La Maison Française of New York University, located at 16 Washington Mews (at University Place), will host a number of special events in September and October, including a reading from Proust’s Remembrance of Things Past by renowned French actor Guillaume Gallienne on Sept. 20, a day-long conference exploring the work of French feminist Hélène Cixous on Sept. 24, and the return of “French Literature in the Making” with host Olivier Barrot with two events on Sept. 27 and Oct. 25. All events are free and open to the public, and take place at La Maison Française, unless otherwise noted. For further information, call 212.998.8750 or visit www.nyu.edu/maisonfrancaise.
A schedule of events follows:
Tues., Sept. 14, 7 p.m.
Book launch: Véronique Godard, sister of filmmaker Jean-Luc Godard, presents her book of photographs Détours, de Oaxaca à Tannay (Editions Filigranes, 2010). In French.
Thurs., Sept. 16, 7 p.m.
Lecture: François Dosse, intellectual historian and professor, IUFM Créteil, discusses his latest book, Gilles Deleuze et Félix Guattari: un couple intellectuel singulier, which examines the prolific if improbable relationship between the authors of such groundbreaking works as Anti-Oedipus, What Is Philosophy? and A Thousand Plateaus. In French.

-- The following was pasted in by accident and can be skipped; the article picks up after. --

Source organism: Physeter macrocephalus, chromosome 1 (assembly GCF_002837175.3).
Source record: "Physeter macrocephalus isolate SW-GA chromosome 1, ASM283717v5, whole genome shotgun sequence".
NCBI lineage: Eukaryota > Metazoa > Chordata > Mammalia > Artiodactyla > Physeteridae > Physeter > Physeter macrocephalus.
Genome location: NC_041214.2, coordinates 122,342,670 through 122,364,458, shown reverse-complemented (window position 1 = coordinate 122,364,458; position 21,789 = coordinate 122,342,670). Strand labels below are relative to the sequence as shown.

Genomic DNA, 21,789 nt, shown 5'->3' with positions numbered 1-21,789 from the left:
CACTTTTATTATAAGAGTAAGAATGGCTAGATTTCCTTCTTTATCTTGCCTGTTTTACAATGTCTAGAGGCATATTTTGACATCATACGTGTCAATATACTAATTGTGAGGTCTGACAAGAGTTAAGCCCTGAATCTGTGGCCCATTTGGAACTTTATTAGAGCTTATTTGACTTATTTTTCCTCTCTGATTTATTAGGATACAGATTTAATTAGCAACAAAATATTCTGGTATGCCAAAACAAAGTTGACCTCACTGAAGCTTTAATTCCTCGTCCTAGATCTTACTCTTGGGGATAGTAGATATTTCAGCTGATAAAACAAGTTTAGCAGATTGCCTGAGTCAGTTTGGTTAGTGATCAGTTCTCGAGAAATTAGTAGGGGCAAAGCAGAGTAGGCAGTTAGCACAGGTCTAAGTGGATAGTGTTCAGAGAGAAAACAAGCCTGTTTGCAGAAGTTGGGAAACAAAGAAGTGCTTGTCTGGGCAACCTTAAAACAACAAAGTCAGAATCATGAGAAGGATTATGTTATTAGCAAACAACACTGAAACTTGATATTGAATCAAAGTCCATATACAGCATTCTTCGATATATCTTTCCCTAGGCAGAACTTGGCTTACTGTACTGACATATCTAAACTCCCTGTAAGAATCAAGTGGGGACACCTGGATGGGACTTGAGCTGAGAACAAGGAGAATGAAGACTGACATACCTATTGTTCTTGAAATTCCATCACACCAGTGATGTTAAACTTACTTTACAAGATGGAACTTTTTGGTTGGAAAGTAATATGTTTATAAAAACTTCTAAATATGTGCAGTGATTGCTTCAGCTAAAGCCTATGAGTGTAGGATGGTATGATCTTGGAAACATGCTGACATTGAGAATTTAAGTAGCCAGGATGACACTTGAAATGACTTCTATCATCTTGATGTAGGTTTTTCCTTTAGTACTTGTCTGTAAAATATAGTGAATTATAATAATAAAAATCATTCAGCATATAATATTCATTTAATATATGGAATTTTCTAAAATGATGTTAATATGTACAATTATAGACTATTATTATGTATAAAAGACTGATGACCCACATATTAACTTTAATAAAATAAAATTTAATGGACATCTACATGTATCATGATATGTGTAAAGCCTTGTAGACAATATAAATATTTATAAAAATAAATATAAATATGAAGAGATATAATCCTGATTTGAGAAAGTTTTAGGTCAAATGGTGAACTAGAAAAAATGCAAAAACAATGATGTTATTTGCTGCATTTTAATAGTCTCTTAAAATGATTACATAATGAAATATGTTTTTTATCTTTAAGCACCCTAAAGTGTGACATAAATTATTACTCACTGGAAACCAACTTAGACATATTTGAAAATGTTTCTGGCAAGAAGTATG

Mon., Sept. 20, 7 p.m.
Performance: An Evening with Guillaume Gallienne. The renowned French actor and member of La Comédie-Française reads an excerpt from Proust’s A la recherche du temps perdu. Reservations: 212-998-8750; firstname.lastname@example.org. Tickets: $15 general admission; $10 students with valid identification. In French.
Tues., Sept. 21, 7 p.m.
Lecture: Catronia Seth, professor of 18th century French studies, Université de Nancy, Les Liaisons continues: récritures de Laclos des romances de salon du XVIIIe siècle aux romans du XXIe. This talk will look at works derived from Laclos’ Les Liaisons dangereuses: imitations, adaptations (for stage and screen), translations, and illustrations throughout the centuries. In French.
Wed., Sept. 22, 7 p.m.
Lecture: Rosemary Wakeman, professor of history and urban studies, Fordham University, discusses her new book, The Heroic City: Paris, 1945-1958. Countering the traditional narrative that Paris’s public landscape became sterile and dehumanized in the 1940s and ’50s, Wakeman instead finds that the city’s streets overflowed with ritual, drama, and spectacle.
Fri., Sept. 24, 9 a.m. to 5 p.m.
Conference: In Le Rire de la Méduse (1975) (translated as The Laugh of the Medusa by Keith and Paula Cohen), Hélène Cixous articulates her notion of “l’écriture féminine” (writing through the body). A day-long seminar with readings and lectures on Cixous’ groundbreaking text will help celebrate and contemplate the meaning of her work today.
Mon., Sept. 27, 7 p.m.
Literary Conversation: French Literature in the Making with Christian Oster, novelist and author of Mon grand appartement (Prix Médicis), in conversation with Olivier Barrot, journalist and host of Un livre un jour (France 3 TV); publisher of Senso. In French.
Wed., Sept. 29, 7 p.m.
Book launch: Jean-Christophe Valtat, novelist and author of ’03 (FSG, 2010) will appear in conversation with novelist and translator Bruce Benderson and publisher Dennis Johnson (Melville House).